3. #3
    Zoom zoom zoom zoom bonk znomit's Avatar
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    I ran a 3w lumotec halogen off a shimano hub a few winters ago. Worked great as a commuter light. Super convienient.

    There is some discussion over on candlepowerforums about efficient circuits. I think they are getting 10w out of these things, which is plenty if you're using LEDs.

  4. #4
    Year-round cyclist
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    Quote Originally Posted by HardyWeinberg View Post
    Is there a functional argument to be made for a generator hub plus lamp(s)?

    No batteries (no need to charge, no need to strap them to the frame) is excellent. No light when stopped in traffic, not great. No wheel swapping somewhat of a downer. Easy (enough) fork crown mounting is nice...
    Those are all great considerations. My main ones were:

    – A set of decent headlights that provide good light on the road without blinding oncoming traffic. In that regard, I wish someone would manufacture a battery headlight with a beam pattern similar to that of a car headlight (which is more or less what you get with an E-6... albeit much narrower).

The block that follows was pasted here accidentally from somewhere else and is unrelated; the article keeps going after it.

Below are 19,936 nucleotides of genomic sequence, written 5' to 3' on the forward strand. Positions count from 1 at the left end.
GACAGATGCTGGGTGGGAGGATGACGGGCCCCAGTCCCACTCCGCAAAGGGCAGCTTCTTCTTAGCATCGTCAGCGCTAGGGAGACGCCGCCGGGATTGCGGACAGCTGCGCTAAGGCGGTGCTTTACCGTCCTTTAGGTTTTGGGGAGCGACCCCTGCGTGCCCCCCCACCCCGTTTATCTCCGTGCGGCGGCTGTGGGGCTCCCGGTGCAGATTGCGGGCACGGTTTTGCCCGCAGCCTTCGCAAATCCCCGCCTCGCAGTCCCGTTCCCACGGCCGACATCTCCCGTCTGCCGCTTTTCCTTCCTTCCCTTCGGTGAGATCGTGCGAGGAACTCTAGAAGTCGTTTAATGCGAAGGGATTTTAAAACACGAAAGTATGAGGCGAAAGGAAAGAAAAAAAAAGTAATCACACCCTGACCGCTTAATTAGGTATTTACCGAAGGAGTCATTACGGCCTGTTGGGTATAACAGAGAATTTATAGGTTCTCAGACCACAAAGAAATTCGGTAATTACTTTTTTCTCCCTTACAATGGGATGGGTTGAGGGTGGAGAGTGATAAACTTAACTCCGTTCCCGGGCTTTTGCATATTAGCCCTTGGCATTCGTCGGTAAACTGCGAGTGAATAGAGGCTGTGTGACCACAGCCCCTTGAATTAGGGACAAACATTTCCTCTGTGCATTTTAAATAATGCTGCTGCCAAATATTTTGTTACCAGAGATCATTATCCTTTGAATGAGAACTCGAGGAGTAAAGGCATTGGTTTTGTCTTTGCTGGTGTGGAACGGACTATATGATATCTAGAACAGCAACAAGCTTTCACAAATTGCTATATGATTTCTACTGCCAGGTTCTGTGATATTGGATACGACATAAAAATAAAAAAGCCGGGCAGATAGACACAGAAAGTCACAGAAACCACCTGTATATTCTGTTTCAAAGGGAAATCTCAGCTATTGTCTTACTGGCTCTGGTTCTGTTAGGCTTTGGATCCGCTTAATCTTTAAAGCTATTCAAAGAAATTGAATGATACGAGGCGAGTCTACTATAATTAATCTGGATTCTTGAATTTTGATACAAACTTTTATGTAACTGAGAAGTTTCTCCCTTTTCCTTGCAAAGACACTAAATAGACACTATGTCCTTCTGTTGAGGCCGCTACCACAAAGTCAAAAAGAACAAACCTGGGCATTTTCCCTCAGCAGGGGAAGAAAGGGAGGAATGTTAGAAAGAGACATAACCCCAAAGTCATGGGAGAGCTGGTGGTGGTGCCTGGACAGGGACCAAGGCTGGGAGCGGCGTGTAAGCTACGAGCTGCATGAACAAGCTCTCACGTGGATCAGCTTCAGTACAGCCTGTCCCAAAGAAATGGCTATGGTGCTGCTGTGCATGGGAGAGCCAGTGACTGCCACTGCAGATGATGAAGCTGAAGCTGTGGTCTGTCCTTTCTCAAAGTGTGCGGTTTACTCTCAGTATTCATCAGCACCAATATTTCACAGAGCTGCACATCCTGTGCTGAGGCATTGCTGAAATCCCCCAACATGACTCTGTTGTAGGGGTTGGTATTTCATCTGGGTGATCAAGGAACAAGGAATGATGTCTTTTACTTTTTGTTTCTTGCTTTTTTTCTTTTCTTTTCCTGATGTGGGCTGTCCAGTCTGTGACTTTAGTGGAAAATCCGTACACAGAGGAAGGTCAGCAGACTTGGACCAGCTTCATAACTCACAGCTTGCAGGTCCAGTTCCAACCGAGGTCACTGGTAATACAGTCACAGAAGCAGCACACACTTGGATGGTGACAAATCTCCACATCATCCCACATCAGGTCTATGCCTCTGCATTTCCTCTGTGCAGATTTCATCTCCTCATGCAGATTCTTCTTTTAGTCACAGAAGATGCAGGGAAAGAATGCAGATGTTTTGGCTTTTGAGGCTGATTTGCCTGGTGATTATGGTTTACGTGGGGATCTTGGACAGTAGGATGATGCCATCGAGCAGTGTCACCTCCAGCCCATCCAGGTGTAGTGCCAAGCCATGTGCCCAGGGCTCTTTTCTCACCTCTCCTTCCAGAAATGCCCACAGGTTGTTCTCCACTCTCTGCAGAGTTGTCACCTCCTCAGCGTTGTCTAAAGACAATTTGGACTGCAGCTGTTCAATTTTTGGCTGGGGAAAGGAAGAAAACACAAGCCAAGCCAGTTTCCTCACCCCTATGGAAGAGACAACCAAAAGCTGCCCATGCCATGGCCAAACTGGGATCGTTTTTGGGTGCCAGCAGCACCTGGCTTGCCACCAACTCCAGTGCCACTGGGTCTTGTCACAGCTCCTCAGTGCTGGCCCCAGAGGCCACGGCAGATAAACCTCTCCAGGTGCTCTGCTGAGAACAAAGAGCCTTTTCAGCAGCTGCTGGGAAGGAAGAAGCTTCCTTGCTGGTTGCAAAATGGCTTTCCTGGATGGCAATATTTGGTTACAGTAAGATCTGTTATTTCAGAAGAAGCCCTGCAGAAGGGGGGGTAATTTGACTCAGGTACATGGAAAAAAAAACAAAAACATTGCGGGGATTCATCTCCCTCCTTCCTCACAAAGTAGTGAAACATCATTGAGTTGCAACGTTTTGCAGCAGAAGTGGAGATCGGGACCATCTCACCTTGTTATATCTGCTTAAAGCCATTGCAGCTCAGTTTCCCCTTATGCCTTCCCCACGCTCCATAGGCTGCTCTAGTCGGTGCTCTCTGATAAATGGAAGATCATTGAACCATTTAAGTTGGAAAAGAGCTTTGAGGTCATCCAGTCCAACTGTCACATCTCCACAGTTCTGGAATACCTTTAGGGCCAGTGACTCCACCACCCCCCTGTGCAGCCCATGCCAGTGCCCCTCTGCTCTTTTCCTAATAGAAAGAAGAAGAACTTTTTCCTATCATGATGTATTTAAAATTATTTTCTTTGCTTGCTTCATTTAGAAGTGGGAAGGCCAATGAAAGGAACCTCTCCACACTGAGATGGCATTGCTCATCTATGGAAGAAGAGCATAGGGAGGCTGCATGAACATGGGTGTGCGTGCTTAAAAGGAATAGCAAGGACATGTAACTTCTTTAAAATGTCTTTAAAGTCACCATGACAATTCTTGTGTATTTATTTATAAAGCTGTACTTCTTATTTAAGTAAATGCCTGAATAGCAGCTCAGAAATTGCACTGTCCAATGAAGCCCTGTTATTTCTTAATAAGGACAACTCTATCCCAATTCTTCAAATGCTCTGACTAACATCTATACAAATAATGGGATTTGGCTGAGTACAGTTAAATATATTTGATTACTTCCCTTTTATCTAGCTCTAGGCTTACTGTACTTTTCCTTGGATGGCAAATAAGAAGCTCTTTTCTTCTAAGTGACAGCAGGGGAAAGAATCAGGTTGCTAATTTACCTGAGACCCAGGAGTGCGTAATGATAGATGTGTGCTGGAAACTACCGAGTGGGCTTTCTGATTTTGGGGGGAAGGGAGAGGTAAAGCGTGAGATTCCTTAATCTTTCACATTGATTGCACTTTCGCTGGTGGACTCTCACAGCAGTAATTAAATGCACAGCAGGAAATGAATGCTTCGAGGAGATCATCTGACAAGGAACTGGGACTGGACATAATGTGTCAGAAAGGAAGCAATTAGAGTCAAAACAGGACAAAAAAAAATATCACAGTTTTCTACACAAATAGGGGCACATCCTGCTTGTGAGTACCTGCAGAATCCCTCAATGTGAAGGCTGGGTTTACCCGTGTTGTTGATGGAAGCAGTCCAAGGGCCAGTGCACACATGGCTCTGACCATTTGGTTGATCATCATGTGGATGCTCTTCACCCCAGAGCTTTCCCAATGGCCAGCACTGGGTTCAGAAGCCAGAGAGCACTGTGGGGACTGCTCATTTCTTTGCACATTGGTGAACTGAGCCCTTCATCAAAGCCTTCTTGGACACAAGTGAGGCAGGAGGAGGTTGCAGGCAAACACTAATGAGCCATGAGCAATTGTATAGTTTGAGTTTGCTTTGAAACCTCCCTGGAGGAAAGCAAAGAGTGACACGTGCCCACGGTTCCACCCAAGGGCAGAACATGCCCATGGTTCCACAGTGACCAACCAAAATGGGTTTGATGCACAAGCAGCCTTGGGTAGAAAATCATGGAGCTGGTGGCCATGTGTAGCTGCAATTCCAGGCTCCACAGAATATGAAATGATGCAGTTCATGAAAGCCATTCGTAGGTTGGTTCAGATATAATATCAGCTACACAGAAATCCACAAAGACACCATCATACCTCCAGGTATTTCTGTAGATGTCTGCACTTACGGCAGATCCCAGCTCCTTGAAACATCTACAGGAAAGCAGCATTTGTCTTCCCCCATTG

– No need to time your ride. You get a strong headwind and ride more slowly? No problem! You won't run out of power!

    – Permanent installation on the bike, without ugly wires dangling all around.

    – If you go for a wired taillight (I didn't), you get single switch operation.

    As for the "no light when stopped" problem, I use a Planet Bike Beamer 5 or Blaze on my handlebars. This either provides redundancy, extra light when stopped or in steep hills, or a flasher for those heavily lit commercial districts. It's also for visibility and redundancy that I always run more than 1 taillight.
    Michel Gagnon
    Montréal (Québec, Canada)

  5. #5
    Scott n4zou's Avatar